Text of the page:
You need an office in your home, and you have a spare bedroom. It’s a perfect fit, right? Well, it can be if you plan appropriately.
The transition from a spare bedroom to an at-home office requires forethought and planning. Follow these tips to create an at-home workspace every bit as productive as a conventional downtown office.
- Measure the Fit
Is the bedroom physically large enough to accommodate all the things your office will need? You will need a desk and a comfortable office chair, of course, and perhaps bookshelves or a credenza.
Those items are obvious because we see them, sit at them and reach to them every day, but we often forget about many other necessary pieces of office furniture.
Will you need file cabinets in your office? How about a stand for your printer/fax/copier? Will you be shredding discarded documents?
In a corporate office space, many of these resources are shared from centralized locations. Out of sight is out of mind, however, and people often forget to include them when planning a conversion to a home office.
- Allow Extra Space
Nothing kills productivity like a cramped workspace. When you measure the room to make sure that the desk and file cabinets fit, allow plenty of room for movement around the equipment.
A comfortable office space will draw you in, and you won’t have to force yourself to do work.
- Consider the Wiring Layout
Think about wiring when planning your room conversion. Most computers and printers now feature wireless connectivity, and many people routinely use cell phones instead of traditional landlines, but electronics still require access to power.
Once you plug in a computer and your printer, where will the router or modem plug in? What about that paper shredder or even a desk lamp? Multi-outlet surge protectors offer some relief, but always plan your room conversion around the available wall outlets.
- Light It Up!
Lighting is an extremely important consideration when converting a bedroom to a home office. Bedrooms are designed to create a sense of restful seclusion. They usually have subdued lighting.
Offices, on the other hand, are work spaces where bright, efficient lighting is a must. The easiest and most economical method of bringing light into a room is simply to replace bulbs.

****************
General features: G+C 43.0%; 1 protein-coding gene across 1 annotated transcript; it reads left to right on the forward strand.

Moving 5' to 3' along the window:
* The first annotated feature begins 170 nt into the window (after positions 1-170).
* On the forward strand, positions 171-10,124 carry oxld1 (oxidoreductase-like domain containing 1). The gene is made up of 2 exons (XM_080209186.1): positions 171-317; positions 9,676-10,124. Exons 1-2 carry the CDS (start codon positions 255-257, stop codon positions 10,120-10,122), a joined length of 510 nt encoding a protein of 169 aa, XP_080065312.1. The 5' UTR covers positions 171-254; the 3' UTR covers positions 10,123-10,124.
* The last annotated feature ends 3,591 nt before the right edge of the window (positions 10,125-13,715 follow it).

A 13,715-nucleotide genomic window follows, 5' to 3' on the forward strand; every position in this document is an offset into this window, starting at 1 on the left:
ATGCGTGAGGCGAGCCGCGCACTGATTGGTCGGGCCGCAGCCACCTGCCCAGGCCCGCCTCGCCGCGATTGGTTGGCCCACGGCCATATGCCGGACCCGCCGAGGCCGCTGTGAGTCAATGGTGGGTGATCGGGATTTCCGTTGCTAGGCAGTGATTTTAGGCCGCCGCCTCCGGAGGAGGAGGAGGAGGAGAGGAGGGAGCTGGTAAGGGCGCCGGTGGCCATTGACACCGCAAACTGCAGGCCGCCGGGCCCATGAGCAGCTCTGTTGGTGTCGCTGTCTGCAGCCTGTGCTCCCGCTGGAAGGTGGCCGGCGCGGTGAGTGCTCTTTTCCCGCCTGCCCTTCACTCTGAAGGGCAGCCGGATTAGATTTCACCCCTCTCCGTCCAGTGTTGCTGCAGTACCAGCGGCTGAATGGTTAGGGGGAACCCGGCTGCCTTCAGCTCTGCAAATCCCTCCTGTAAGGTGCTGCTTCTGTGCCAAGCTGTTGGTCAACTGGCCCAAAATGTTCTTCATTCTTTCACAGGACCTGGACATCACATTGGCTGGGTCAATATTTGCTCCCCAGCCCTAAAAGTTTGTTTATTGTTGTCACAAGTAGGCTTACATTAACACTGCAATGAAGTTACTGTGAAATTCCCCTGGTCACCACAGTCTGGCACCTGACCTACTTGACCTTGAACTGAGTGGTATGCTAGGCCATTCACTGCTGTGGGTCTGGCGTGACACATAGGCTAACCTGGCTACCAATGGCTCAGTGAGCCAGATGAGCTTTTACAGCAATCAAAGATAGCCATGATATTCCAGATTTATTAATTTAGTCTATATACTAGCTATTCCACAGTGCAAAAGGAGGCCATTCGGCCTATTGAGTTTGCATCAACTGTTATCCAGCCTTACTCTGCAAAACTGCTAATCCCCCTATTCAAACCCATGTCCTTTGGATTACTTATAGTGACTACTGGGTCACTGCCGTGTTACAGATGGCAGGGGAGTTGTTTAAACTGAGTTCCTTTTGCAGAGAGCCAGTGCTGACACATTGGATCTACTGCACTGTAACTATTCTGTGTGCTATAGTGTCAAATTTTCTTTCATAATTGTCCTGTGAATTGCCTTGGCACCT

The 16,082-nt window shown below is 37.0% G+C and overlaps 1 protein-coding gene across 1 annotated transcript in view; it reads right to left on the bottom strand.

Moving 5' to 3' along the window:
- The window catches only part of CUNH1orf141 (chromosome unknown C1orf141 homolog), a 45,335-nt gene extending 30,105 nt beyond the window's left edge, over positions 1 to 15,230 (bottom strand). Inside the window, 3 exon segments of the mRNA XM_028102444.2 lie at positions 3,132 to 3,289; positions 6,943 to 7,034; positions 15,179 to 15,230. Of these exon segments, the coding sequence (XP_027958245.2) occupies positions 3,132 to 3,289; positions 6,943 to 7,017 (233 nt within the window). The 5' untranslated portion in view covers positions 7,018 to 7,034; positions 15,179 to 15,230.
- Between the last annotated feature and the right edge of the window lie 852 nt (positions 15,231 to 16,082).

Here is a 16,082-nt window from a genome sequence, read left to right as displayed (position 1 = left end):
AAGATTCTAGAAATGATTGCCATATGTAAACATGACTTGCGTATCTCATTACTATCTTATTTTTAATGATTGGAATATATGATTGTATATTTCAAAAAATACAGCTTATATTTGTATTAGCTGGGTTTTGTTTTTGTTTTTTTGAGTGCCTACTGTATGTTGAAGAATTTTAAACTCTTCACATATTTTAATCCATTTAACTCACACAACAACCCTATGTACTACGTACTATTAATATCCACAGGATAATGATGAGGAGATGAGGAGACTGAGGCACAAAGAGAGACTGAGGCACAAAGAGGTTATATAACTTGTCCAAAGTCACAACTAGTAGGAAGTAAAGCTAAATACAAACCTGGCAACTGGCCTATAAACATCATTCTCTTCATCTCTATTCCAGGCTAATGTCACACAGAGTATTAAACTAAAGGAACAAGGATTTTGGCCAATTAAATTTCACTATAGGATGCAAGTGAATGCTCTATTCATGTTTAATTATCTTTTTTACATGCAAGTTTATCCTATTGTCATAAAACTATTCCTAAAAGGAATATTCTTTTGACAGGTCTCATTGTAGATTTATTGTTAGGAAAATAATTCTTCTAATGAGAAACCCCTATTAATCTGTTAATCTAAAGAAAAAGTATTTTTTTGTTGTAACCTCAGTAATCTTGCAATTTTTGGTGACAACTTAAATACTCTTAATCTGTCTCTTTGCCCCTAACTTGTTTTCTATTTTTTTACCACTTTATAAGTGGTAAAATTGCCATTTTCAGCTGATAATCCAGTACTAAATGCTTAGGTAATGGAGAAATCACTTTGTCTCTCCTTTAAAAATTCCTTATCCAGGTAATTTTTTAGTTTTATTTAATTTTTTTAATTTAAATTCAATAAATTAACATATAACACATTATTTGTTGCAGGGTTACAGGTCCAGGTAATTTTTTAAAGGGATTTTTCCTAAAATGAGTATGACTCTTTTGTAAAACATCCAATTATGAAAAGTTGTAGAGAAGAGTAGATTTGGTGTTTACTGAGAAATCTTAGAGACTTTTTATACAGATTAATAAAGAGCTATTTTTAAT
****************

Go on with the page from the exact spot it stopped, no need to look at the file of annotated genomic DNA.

Bedrooms often feature low-wattage soft white bulbs. Daylight bulbs with brighter, more natural light are better choices for an office.
The fixtures may not be positioned well for an office. It may be necessary to install new fixtures to provide optimal workspace illumination.
In some cases, you may wish to change the window treatment to allow in more daylight. Some conversions even include the installation of natural daylighting conduits that direct sunlight into a room through highly reflective tubes.
- An Office Should Look Like an Office
Bedroom color schemes are often dark and soothing. When you convert a bedroom into an office, change that paradigm! Create a more energetic setting with brighter colors.
Change the décor to something more vibrant. Put up your framed diploma or continuing education certificates. Create an environment for work, and you will work in that environment.
You don’t need to be a feng shui master to convert a bedroom into a functional and efficient office space. You just need to give some thought to the work that you actually plan to do in the office.
If you will be spending a lot of time on the phone, then the phone will likely be a prominent fixture in your office. Your mechanism for taking notes – whether it be a digital recorder, a computer keyboard, or even a pen and paper – should be readily available and easy to access.
Reference materials that you use frequently should be close at hand and not on the other side of the room.
Consideration of these issues before converting a bedroom to an office will make the transition easier. You will create a good workspace where you can work efficiently and comfortably.
Chris is an “on the floor” sales associate at Home Depot and is a regular contributor to Home Depot’s blog. Among his many interests are solar panels, home automation and home security.
Image courtesy of FreeDigitalPhotos.net
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